The following graphs explore wages at different levels of education in the United States. It’s important to understand that these are not depicting income for all people holding these degrees. Instead, they are showing the wages (or salaries) earned by people who work full time.1 People who only work part time or who don’t work at all are excluded as well as people who aren’t paid for their work.2 I’m also leaving out income from sources besides work.
Education affects earnings a lot, and the magnitude increases with age. This first graph simply shows the median earnings for people with different degrees at each year of their life from age 25 to 70.
At age 25, a high school graduate makes $4,200 more than someone without that diploma. An Associate’s degree holder brings home $4,600 more than the high school grad. Having a bachelor’s degree earns $8,900 over the 2-year degree. A Master’s tacks on $3,700 more than an BA. The doctoral degree improves over the MA by $7,900. The 25 year-old holder of a professional degree is just starting their career and can actually expect to earn slightly less than someone with just a Bachelor’s, but this will change very quickly.
With the exception of professional degree holders, the relative ranks of all these degree holders will be unchanged at age 55, but the differences between their wages will have skyrocketed. A worker without a high school diploma (or eqivalent) will earn just $28,000. The HS graduate will make $38,000. The Associate’s degree holder will have just about reached the level of a 25 year-old doctor, earning $51,000 a year. The median college Bachelor will make $70,500. The Master’s degree holder draws $81,000; the Doctor $103,400; and the Professional $124,300.
The numbers in the graph above are just median values. Most people make either more or less than that number–sometimes by a considerable amount. The next two graphs show the distribution of earnings for people with a high school degree, a BA, and a doctorate in each state.3 The first graph shows early-career earners (ages 25-35), while the second shows mid-career salaries (ages 40-54). In each graph, the labelled dots show median values.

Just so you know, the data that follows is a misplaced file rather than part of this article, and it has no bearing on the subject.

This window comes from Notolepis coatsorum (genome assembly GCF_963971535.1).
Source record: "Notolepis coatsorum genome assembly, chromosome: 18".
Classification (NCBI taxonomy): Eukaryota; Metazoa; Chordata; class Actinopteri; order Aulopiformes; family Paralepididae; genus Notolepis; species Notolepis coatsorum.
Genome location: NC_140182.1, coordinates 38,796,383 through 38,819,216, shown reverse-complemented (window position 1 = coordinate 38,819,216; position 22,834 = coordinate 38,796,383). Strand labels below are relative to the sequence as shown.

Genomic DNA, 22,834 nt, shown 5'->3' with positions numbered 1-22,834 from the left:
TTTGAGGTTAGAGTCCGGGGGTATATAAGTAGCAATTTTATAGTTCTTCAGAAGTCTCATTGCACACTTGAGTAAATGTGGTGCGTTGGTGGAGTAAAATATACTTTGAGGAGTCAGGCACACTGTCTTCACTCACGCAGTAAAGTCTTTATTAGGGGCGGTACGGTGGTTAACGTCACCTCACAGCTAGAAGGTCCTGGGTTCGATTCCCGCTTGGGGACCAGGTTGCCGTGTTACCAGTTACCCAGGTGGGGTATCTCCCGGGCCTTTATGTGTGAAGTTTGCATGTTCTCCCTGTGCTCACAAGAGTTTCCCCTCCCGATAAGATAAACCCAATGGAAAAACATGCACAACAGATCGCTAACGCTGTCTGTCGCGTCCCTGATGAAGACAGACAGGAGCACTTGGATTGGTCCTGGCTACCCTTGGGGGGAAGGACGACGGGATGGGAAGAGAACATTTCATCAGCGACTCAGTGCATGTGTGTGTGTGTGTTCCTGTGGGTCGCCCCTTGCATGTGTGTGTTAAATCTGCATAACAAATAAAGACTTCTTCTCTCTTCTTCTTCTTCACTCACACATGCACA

Early-career high school degree holders make the least, on average, in Mississippi where the median income is $25,000. They make the most in North Dakota, where the median income is $34,700. Bachelor’s degree holders also make the least in Mississippi ($36,800); they earn the most in the District of Columbia ($61,300). Among states where an estimate was possible, holders of a doctorate made the least in Indiana ($56,900) and the most in New Jersey ($84,000).
Mississippi is still the worst for mid-career high school degree holders. The average worker will earn just $31,600. New Jersey and Connecticut (not North Dakota) tie for the best at $46,000. Among those with a Bachelor’s, South Dakota ($49,000) edges out Mississippi ($50,000) for the bottom spot. The District of Columbia retains its hold on first place with a median mid-career salary of $100,000. Mid-career doctorate degree holders make the least in Kentucky ($74,600) and the most in D.C. ($123,000).
Notes on data
All this data is taken from the 2013-2017 5-year American Community Survey, conducted by the Census Bureau. All monetary values are in 2017 real dollars. The data was obtained from IPUMS-USA:
Steven Ruggles, Sarah Flood, Ronald Goeken, Josiah Grover, Erin Meyer, Jose Pacas and Matthew Sobek. IPUMS USA: Version 9.0 [dataset]. Minneapolis, MN: IPUMS, 2019. https://doi.org/10.18128/D010.V9.0
The visualizations were made in R using:
H. Wickham. ggplot2: Elegant Graphics for Data Analysis. Springer-Verlag New York, 2016.
Ryan Hafen (2019). geofacet: ‘ggplot2’ Faceting Utilities for Geographical Data. R package version 0.1.10. https://CRAN.R-project.org/package=geofacet
Following the Affordable Care Act, I define “full-time employment” as at least 30 hours per week. I choose not to normalize wages and salaries by hours worked because I think the number of hours worked (among workers who have already achieved full-time employment) reflects a variety of complicated factors including hours available, lifestyle choices, and industry expectations.↩
Some people report themselves as working many hours per week but receiving no income. This could be because they are self-employed or work for a family business without drawing a salary.↩
I’ve ommitted degree-state pairs with fewer than 100 observations. Most have many, many more cases than that.↩